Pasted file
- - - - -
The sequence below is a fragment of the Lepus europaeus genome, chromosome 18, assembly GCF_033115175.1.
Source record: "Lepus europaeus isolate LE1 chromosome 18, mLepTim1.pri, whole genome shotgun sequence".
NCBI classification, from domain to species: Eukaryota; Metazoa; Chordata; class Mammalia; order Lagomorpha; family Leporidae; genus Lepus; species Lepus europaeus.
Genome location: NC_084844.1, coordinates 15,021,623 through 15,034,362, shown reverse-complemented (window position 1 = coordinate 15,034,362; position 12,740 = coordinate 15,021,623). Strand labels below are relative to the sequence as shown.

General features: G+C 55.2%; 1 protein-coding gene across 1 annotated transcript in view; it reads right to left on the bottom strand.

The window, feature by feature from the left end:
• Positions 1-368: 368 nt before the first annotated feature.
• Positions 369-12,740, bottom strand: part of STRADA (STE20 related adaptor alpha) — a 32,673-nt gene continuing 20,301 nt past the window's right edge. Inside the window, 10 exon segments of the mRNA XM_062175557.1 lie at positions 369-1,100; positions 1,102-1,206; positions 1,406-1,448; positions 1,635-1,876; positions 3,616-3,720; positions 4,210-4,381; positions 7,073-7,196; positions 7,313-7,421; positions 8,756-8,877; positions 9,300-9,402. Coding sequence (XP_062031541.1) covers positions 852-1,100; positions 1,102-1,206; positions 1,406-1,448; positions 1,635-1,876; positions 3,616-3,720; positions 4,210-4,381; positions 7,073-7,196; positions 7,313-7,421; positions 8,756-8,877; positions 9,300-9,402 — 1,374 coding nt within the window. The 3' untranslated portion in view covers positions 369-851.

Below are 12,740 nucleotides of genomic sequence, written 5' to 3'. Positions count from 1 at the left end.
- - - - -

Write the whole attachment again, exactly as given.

The sequence below is a fragment of the Lepus europaeus genome, chromosome 18, assembly GCF_033115175.1.
Source record: "Lepus europaeus isolate LE1 chromosome 18, mLepTim1.pri, whole genome shotgun sequence".
NCBI classification, from domain to species: Eukaryota; Metazoa; Chordata; class Mammalia; order Lagomorpha; family Leporidae; genus Lepus; species Lepus europaeus.
Genome location: NC_084844.1, coordinates 15,021,623 through 15,034,362, shown reverse-complemented (window position 1 = coordinate 15,034,362; position 12,740 = coordinate 15,021,623). Strand labels below are relative to the sequence as shown.

General features: G+C 55.2%; 1 protein-coding gene across 1 annotated transcript in view; it reads right to left on the bottom strand.

The window, feature by feature from the left end:
• Positions 1-368: 368 nt before the first annotated feature.
• Positions 369-12,740, bottom strand: part of STRADA (STE20 related adaptor alpha) — a 32,673-nt gene continuing 20,301 nt past the window's right edge. Inside the window, 10 exon segments of the mRNA XM_062175557.1 lie at positions 369-1,100; positions 1,102-1,206; positions 1,406-1,448; positions 1,635-1,876; positions 3,616-3,720; positions 4,210-4,381; positions 7,073-7,196; positions 7,313-7,421; positions 8,756-8,877; positions 9,300-9,402. Coding sequence (XP_062031541.1) covers positions 852-1,100; positions 1,102-1,206; positions 1,406-1,448; positions 1,635-1,876; positions 3,616-3,720; positions 4,210-4,381; positions 7,073-7,196; positions 7,313-7,421; positions 8,756-8,877; positions 9,300-9,402 — 1,374 coding nt within the window. The 3' untranslated portion in view covers positions 369-851.

Below are 12,740 nucleotides of genomic sequence, written 5' to 3'. Positions count from 1 at the left end.